Garden decking - create your own garden decking with the GardenAdvice Team
The GardenAdvice team show you how to create a decking simply and easily. Building a single level decking area is a project that can be achieved in a weekend. Download our guide on decking click here
The key to constructing a good decking area is the frame. If the decking is being built on an existing patio it should be built of sawn treated timber 50 mm by 100mm (approx.). Before building the frame you need to decide which way the final decking boards are going to run and build the main joists of the frame in the opposite direction at approx 400mm centres. The frame can either be built directly on to the patio or can be built using small brick pillars to increase the height. If the brick pillar method is used then you should use a pillar every 1.25 metres along every second joist. In general the more the pillars the better as this will help stop the deck from having too much of a spring. Before building the frame it is a good idea to cover the base with a ground sheeting material to stop any weed growth once the decking is finished. Screwing the frame together is the best way to ensure you maintain the strength over a number of years. Building a deck is a great addition to any home. level and build the decking so that the frame has a slight fall about 1 in 100, which means for every metre the frame travels the change in level, will be 1 cm. The fall should be away from any buildings.
Once the basic frame has been constructed it should be strengthened with cross members to add additional strength.
There are several choices to make. First of all, do you use composite decking or real wood? Composite decking is a mixture of wood, plastic and glues. The main benefits are that it requires less maintenance than some wood decking and also it can be manufactured from recycled material (it isn't always so check before you buy). The plastic content prevents water penetration and all the problems that come with it; rotting, mould growth, slipperiness, expansion and warping. You can prevent these issues with real wood decking if you clean your decking and use wood preservatives. However, this can be a lot of work hence why people are willing to pay slightly more for composite decking. The main downside is that composite decking rarely looks as beautiful as real wood.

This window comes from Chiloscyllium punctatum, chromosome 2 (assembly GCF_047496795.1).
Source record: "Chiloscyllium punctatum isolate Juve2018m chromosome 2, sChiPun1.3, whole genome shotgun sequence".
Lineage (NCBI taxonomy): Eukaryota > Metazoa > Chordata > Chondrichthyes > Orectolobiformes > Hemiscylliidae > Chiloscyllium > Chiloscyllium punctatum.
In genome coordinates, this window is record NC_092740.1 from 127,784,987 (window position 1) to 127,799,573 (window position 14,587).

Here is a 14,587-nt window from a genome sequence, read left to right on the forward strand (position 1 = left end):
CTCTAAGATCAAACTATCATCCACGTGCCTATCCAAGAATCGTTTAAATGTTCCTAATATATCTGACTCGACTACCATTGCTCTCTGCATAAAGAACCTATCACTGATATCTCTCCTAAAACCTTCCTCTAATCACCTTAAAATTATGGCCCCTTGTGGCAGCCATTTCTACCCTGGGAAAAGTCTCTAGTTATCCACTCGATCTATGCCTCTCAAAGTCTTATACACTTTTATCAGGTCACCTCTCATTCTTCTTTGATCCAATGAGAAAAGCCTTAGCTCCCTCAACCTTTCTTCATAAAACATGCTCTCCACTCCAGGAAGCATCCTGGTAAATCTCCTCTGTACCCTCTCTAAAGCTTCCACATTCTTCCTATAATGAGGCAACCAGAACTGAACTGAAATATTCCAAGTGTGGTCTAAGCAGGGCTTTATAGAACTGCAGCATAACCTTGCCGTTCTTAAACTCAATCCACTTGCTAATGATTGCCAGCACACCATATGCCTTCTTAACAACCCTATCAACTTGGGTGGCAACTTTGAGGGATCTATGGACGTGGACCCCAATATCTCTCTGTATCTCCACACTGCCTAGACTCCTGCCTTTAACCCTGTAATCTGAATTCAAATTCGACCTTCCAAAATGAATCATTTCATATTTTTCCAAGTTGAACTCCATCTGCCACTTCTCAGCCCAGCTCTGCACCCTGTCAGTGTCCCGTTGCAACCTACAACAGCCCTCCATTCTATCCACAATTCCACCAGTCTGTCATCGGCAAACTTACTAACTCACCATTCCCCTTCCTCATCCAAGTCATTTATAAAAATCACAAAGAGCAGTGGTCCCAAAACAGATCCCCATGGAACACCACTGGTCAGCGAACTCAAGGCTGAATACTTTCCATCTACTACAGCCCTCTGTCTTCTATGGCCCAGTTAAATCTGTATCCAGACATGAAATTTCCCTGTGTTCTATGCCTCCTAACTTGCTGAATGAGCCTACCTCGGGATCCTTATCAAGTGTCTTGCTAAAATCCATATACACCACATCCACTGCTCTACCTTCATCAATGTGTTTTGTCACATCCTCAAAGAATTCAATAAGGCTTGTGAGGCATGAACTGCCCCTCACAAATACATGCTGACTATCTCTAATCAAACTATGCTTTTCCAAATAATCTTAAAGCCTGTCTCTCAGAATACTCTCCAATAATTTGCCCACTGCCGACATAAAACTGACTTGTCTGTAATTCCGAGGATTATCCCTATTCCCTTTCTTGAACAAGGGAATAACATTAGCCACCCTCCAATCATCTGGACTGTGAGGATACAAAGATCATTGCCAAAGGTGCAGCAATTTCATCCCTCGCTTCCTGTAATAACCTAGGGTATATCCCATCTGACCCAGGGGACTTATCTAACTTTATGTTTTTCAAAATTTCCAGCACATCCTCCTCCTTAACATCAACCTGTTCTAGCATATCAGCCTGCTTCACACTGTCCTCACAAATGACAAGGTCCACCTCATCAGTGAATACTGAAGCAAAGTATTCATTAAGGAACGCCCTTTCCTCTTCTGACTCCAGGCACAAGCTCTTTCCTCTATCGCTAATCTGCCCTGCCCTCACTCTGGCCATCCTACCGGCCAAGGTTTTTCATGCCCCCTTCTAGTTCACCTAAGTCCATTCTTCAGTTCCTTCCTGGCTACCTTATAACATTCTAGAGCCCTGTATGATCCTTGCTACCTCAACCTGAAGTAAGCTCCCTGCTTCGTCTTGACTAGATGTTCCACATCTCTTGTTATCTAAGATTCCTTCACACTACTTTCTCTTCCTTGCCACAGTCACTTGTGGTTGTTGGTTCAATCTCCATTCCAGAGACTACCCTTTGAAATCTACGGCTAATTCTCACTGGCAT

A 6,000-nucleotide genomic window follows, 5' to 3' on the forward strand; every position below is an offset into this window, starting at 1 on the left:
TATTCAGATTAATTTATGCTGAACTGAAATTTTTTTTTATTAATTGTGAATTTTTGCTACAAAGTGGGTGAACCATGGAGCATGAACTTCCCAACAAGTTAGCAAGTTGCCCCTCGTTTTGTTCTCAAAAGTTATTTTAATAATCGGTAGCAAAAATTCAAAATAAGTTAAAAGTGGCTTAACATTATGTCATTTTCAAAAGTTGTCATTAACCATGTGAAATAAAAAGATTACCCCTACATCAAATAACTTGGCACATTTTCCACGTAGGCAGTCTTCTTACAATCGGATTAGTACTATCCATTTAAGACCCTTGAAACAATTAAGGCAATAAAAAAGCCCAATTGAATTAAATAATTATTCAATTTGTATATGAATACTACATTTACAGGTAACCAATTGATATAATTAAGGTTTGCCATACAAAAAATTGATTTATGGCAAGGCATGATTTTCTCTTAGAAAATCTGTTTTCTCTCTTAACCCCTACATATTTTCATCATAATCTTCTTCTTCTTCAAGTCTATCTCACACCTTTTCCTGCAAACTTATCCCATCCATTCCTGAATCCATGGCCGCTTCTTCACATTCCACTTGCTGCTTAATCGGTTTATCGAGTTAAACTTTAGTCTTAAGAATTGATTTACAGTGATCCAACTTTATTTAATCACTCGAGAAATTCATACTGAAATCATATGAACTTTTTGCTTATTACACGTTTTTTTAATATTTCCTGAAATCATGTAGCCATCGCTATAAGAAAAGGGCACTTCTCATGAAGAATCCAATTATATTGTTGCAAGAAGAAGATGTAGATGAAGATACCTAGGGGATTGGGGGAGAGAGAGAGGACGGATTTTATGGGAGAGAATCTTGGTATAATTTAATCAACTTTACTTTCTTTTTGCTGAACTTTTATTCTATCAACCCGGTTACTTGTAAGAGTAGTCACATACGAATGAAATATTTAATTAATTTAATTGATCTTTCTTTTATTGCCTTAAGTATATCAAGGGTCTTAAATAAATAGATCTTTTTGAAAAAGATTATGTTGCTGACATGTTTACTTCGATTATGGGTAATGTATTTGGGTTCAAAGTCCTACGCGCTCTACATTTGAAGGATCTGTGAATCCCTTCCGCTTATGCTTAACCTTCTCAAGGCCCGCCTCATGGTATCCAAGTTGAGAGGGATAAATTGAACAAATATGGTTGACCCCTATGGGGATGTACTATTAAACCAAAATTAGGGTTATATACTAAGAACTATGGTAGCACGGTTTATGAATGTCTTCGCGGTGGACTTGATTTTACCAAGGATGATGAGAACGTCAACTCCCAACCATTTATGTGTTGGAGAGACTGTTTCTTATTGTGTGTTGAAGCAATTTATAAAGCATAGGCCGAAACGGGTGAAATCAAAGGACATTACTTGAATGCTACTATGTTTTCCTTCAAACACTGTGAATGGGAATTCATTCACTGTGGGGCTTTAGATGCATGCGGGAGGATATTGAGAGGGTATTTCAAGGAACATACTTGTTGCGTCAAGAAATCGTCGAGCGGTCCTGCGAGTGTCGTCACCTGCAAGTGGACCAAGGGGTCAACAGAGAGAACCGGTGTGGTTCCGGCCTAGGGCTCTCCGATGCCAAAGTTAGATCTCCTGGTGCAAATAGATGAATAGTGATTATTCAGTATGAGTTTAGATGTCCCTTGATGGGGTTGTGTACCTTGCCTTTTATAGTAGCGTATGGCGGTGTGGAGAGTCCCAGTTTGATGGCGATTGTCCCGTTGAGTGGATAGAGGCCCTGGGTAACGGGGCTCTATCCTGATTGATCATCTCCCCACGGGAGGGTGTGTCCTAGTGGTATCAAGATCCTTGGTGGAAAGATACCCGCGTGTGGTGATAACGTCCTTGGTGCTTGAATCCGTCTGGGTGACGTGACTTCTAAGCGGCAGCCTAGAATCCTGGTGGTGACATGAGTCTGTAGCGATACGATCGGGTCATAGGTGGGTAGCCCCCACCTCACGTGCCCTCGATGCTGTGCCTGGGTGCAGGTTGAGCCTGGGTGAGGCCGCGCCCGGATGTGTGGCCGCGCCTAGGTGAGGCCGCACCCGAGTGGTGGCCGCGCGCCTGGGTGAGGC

If you go the real wood route then you need to decide which type of wood to use. Softwoods like pine are really cheap but you should preserve and/or seal your deck boards to extend their life and reduce your cleaning and maintenance work. You can buy specialist decking products in any decent DIY shop or online. Hardwoods are far superior in terms of their longevity however they are exceedingly expensive. A great alternative decking material is a treated wood like Accoya. The treatment process is non-toxic - basically pickling on an industrial scale. This changes the chemical structure of the wood to prevent water absorption giving the timber all the benefits of composite wood without using any plastic or glues and it has all the beauty of 100% natural wood.
The finished surface
The key is to keep the wood in as long a lengths as possible. When laying the surface you need to screw it to the frame. This is best achieved by marking out the lines you wish the screws to go and pre drilling the holes, finally using an electric screw driver to secure the decking boards .Nailing the boards to the frame is a waste of time because the boards will twist pulling the nails out.
A good tip is to use a small spacing bar to make sure the space between each board is the same. This space should be between 2 and 5 mm. Once the decking is finished we normal recommend not painting or treating it because this only creates additional work in the years to come
If you do not wish to build your own deck then there are a number of contractors that specialize in building decking areas such as a GardenAdvice recommended supplier for the construction of decking areas both for the garden and commercial projects